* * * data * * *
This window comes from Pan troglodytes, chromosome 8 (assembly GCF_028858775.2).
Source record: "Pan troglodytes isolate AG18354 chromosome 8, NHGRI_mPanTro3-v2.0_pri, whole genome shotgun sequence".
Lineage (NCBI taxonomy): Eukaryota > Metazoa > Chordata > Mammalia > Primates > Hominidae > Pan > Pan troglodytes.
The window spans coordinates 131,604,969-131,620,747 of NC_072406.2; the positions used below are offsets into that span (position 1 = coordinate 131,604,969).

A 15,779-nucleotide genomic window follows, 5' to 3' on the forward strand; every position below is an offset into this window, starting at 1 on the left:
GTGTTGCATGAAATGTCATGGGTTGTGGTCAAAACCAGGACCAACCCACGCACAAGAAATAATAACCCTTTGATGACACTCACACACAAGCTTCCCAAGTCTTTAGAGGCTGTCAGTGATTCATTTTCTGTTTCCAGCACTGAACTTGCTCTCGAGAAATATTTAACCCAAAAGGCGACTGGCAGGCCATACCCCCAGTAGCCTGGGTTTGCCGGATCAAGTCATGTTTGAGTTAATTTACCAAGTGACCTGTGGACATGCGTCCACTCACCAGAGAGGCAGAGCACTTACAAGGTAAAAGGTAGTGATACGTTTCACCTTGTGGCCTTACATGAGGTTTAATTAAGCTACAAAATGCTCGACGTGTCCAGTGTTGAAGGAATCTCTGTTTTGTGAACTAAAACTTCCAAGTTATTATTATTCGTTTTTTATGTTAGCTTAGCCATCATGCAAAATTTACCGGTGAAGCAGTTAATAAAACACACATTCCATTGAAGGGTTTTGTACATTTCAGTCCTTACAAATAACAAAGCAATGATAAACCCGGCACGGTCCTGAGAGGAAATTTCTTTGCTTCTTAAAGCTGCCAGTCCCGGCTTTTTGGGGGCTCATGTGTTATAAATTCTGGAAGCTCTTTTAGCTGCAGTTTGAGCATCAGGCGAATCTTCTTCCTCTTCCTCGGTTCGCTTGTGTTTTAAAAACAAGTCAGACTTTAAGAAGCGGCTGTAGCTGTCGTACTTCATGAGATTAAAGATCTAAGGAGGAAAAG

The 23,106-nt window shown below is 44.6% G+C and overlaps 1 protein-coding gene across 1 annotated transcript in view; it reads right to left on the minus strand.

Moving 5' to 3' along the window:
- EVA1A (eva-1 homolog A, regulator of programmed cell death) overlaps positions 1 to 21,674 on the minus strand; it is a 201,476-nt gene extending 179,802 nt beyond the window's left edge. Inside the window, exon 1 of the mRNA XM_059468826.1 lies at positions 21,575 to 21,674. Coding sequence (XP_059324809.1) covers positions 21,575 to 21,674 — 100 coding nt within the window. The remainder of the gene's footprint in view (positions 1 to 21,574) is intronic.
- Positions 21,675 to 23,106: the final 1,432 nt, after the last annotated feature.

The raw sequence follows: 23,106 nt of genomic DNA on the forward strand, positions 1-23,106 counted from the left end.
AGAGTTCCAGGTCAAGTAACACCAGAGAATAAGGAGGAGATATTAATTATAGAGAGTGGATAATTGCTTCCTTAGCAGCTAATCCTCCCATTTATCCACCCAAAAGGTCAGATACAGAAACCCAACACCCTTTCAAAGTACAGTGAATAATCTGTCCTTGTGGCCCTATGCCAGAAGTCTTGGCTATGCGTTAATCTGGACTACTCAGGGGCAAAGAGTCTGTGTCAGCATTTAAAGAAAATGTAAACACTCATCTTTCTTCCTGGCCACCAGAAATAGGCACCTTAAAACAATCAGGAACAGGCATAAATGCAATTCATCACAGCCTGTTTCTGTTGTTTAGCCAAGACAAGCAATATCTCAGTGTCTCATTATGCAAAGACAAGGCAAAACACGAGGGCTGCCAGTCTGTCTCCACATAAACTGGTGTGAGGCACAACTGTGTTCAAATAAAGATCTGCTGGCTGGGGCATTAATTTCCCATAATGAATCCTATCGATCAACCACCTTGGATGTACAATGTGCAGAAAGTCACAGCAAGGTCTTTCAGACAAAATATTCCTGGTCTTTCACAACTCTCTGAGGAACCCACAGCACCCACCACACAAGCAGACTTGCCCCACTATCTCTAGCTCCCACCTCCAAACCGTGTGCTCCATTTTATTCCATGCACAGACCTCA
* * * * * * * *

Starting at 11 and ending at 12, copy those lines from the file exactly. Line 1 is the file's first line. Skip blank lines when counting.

The raw sequence follows: 23,106 nt of genomic DNA on the forward strand, positions 1-23,106 counted from the left end.
AGAGTTCCAGGTCAAGTAACACCAGAGAATAAGGAGGAGATATTAATTATAGAGAGTGGATAATTGCTTCCTTAGCAGCTAATCCTCCCATTTATCCACCCAAAAGGTCAGATACAGAAACCCAACACCCTTTCAAAGTACAGTGAATAATCTGTCCTTGTGGCCCTATGCCAGAAGTCTTGGCTATGCGTTAATCTGGACTACTCAGGGGCAAAGAGTCTGTGTCAGCATTTAAAGAAAATGTAAACACTCATCTTTCTTCCTGGCCACCAGAAATAGGCACCTTAAAACAATCAGGAACAGGCATAAATGCAATTCATCACAGCCTGTTTCTGTTGTTTAGCCAAGACAAGCAATATCTCAGTGTCTCATTATGCAAAGACAAGGCAAAACACGAGGGCTGCCAGTCTGTCTCCACATAAACTGGTGTGAGGCACAACTGTGTTCAAATAAAGATCTGCTGGCTGGGGCATTAATTTCCCATAATGAATCCTATCGATCAACCACCTTGGATGTACAATGTGCAGAAAGTCACAGCAAGGTCTTTCAGACAAAATATTCCTGGTCTTTCACAACTCTCTGAGGAACCCACAGCACCCACCACACAAGCAGACTTGCCCCACTATCTCTAGCTCCCACCTCCAAACCGTGTGCTCCATTTTATTCCATGCACAGACCTCA